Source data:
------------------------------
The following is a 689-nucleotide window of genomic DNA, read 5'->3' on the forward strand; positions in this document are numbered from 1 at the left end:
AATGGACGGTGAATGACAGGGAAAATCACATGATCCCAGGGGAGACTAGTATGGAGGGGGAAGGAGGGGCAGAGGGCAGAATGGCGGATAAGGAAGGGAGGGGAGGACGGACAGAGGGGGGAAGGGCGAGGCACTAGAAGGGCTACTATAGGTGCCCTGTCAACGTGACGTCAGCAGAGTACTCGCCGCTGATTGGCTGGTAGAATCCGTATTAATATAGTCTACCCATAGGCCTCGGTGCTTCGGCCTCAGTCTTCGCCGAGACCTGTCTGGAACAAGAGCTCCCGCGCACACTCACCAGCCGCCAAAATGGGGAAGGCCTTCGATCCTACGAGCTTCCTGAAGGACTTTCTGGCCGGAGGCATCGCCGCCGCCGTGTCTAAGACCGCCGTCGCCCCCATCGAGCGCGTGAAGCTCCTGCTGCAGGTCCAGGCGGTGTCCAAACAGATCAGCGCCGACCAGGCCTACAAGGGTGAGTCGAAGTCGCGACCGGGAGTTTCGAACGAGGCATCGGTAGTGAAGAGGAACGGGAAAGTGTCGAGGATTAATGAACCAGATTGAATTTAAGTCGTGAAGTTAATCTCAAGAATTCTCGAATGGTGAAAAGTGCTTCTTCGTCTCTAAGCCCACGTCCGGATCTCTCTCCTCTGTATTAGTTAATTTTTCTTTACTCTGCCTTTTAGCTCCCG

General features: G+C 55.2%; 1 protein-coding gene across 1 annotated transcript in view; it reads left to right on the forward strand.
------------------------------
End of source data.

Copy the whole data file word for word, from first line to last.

The following is a 689-nucleotide window of genomic DNA, read 5'->3' on the forward strand; positions in this document are numbered from 1 at the left end:
AATGGACGGTGAATGACAGGGAAAATCACATGATCCCAGGGGAGACTAGTATGGAGGGGGAAGGAGGGGCAGAGGGCAGAATGGCGGATAAGGAAGGGAGGGGAGGACGGACAGAGGGGGGAAGGGCGAGGCACTAGAAGGGCTACTATAGGTGCCCTGTCAACGTGACGTCAGCAGAGTACTCGCCGCTGATTGGCTGGTAGAATCCGTATTAATATAGTCTACCCATAGGCCTCGGTGCTTCGGCCTCAGTCTTCGCCGAGACCTGTCTGGAACAAGAGCTCCCGCGCACACTCACCAGCCGCCAAAATGGGGAAGGCCTTCGATCCTACGAGCTTCCTGAAGGACTTTCTGGCCGGAGGCATCGCCGCCGCCGTGTCTAAGACCGCCGTCGCCCCCATCGAGCGCGTGAAGCTCCTGCTGCAGGTCCAGGCGGTGTCCAAACAGATCAGCGCCGACCAGGCCTACAAGGGTGAGTCGAAGTCGCGACCGGGAGTTTCGAACGAGGCATCGGTAGTGAAGAGGAACGGGAAAGTGTCGAGGATTAATGAACCAGATTGAATTTAAGTCGTGAAGTTAATCTCAAGAATTCTCGAATGGTGAAAAGTGCTTCTTCGTCTCTAAGCCCACGTCCGGATCTCTCTCCTCTGTATTAGTTAATTTTTCTTTACTCTGCCTTTTAGCTCCCG

General features: G+C 55.2%; 1 protein-coding gene across 1 annotated transcript in view; it reads left to right on the forward strand.